“Now what?” Rebe said to me, rather disappointed that we had come all this way for nothing.
“Don’t listen,” we heard a voice say. It was a Spanish woman walking out of the Mirador. “Even with the fog, it’s nice.”
“Oh… thanks!” we said, and went back inside.
“You sure?” the ticket man said, seeing us again.
Only in Spain does the man selling tickets try to dissuade you from paying.
Like nearly everything Manrique built, the Mirador del Río has a parking lot, a gift shop, and a café. The man may not have been a groundbreaking architect, but he understood tourism. As usual, the interior is sleek and chic, with curving walls and hand-made metal chandeliers. The space opens up through two enormous windows, revealing the famous view.
Unfortunately, the ticket vendor was right: it was a foggy day. Normally one should be able to see the neighboring island, La Graciosa, and the narrow channel of water between them (called el río, or “the river”). But this sight could only be snatched at intermittently, when gusts of wind blew the insistent fog away. It was impressive nonetheless. The overlaying mist, which smelt of moisture and ocean, lent a mysterious grandeur to the distant island, only visible in stolen moments. And, true to form, Manrique did a wonderful job in integrating the structure into its surroundings; even the gift shop did not seem out of place.
Daylight was waning; our time in Lanzarote was coming to an end. For a last stop we went to the nearby Famara Beach, one of the island’s best-known beaches. The sand stretches for miles, and the cliffs of Famara make a picturesque backdrop to the coastline. However, the current was strong and the wind was cold, so there was not a soul in the water. Volcanic rocks were scattered amidst the sand, trapping pools of water here and there. Very carefully, I placed my camera on one of these rocks and set the timer. We had to have at least one photo together on the trip.
After our fill of salt and sand, we got back into the car to go home. But we decided to make a quick stop to the nearby pueblo of Teguise on the way back. It is certainly one of the more charming villages on the island, with several historic church buildings, old cobblestone streets, and a view of the beach below. In the pale blue light of the dusk, the white buildings had an almost ghostly glow. Here, again, was that spare beauty of the desert, which I had quickly come to cherish.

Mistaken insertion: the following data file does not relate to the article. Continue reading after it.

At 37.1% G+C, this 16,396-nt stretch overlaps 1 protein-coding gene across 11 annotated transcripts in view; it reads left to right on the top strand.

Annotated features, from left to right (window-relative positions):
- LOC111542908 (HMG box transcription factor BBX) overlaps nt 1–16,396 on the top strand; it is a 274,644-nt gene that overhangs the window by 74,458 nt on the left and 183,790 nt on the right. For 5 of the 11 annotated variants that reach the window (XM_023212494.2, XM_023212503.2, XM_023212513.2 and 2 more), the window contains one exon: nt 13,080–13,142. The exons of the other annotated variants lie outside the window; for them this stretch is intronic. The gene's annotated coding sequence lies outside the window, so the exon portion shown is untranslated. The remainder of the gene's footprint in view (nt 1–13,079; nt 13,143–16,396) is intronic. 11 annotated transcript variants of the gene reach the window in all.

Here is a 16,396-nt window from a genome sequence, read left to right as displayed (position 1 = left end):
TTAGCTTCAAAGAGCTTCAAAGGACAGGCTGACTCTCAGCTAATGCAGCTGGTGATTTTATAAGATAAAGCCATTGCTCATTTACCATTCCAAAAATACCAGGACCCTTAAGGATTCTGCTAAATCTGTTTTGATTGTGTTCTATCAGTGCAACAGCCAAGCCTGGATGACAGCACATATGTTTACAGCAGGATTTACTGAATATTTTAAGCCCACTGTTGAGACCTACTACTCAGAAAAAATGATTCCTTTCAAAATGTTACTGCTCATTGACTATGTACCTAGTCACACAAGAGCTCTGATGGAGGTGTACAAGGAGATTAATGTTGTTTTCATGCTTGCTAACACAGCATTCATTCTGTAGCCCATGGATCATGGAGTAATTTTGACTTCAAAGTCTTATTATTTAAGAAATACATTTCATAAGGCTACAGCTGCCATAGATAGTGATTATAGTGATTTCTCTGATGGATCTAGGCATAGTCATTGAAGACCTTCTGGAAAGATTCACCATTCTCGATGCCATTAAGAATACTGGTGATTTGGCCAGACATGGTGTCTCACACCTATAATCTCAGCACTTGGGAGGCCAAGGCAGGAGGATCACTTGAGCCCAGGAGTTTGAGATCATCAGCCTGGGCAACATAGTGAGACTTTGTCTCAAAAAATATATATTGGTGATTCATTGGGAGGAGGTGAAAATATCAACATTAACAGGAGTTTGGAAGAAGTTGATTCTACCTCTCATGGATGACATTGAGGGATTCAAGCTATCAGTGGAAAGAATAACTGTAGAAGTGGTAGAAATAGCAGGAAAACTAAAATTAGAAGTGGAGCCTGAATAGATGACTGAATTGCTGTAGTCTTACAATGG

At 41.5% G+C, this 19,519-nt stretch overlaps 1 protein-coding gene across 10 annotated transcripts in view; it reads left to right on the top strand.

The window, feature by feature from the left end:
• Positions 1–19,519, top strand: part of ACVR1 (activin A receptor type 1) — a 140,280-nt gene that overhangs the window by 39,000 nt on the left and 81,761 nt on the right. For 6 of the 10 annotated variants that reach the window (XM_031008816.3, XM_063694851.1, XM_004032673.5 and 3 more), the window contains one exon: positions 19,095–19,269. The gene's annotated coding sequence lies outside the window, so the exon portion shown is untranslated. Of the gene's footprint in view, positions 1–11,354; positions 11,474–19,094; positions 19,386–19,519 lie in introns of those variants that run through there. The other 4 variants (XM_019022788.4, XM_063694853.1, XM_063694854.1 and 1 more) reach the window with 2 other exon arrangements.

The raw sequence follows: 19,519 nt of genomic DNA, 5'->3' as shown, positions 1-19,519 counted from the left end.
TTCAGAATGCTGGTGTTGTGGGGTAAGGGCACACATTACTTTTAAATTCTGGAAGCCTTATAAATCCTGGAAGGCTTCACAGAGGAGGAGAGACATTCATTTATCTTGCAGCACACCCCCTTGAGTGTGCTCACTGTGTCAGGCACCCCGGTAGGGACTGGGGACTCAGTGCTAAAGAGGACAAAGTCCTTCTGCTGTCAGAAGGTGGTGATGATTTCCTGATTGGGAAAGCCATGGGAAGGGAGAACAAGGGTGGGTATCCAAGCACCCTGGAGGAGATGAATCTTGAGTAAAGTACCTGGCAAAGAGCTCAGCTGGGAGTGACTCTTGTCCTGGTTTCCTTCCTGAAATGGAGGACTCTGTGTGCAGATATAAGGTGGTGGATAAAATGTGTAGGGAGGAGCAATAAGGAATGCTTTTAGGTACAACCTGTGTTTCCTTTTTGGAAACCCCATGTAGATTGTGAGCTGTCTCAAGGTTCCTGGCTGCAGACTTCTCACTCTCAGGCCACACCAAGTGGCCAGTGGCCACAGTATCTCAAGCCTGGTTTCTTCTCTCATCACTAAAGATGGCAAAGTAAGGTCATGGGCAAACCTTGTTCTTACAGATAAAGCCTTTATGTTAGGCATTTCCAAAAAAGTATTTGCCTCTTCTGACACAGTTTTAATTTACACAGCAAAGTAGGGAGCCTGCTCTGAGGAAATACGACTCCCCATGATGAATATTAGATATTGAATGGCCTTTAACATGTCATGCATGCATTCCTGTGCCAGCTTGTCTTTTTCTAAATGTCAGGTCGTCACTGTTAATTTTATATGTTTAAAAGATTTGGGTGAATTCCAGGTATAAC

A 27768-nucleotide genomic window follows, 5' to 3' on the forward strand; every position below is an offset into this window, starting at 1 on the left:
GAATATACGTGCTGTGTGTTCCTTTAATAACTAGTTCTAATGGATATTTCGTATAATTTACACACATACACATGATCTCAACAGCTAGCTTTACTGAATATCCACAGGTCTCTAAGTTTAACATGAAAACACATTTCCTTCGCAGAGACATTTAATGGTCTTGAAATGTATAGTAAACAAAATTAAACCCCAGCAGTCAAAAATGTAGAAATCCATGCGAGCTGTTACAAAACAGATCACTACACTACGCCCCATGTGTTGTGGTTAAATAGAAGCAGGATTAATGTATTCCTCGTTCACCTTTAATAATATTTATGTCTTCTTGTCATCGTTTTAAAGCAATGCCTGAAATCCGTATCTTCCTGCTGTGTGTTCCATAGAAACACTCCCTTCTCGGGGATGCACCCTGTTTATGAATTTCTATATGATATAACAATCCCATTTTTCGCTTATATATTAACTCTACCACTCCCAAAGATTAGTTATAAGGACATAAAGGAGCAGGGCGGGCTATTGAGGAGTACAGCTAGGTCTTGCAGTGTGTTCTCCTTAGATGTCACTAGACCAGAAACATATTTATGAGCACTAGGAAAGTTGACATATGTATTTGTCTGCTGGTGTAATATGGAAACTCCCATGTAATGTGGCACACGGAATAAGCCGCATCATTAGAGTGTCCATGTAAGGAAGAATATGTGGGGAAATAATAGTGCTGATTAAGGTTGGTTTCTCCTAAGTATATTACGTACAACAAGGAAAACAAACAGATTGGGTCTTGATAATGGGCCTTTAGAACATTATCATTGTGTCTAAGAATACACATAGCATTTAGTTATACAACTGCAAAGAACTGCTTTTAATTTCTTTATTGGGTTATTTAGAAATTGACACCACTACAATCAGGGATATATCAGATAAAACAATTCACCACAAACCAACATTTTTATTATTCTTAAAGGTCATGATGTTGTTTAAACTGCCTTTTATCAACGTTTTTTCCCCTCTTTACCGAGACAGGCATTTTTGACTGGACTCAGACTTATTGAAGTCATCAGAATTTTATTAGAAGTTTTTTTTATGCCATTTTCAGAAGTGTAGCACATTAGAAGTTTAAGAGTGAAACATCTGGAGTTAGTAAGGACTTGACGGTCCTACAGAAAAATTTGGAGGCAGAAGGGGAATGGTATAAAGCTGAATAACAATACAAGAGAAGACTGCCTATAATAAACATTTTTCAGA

The next morning we dropped off the car, boarded the plane, and returned to Madrid. (I should mention that we used PlusCar once again and it was just as cheap and convenient as before.) Just as in Tenerife, I wished that I could have spent more time on the island—far more. Both of the islands were pleasant in the extreme: friendly people, fresh food, temperate weather, and intoxicating natural beauty. I envy the people who live there.
I spent the entire plane ride in a panic. The sleep deprivation didn’t help. As usual, I had bought tickets for an early flight in order to save money; and, as often happens, I was too nervous to sleep well the night before. Several seats in front of me, Rebe was contentedly snoozing. I tried putting my hood down over my eyes and drifting off; but every time the plane dipped or turned, I was jolted awake. The art of sleeping on airplanes still escapes me.
Our destination was Tenerife, the largest of the Canary Islands. This is a group of volcanic islands off the Western coast of Morocco. Including Tenerife, there are seven main islands in the archipelago, along with many minor ones. These islands have been controlled by Spain since the late middle ages. They were conquered as a kind of prelude to the colonization of the New World—during which they were used as a jumping off point to cross the Atlantic.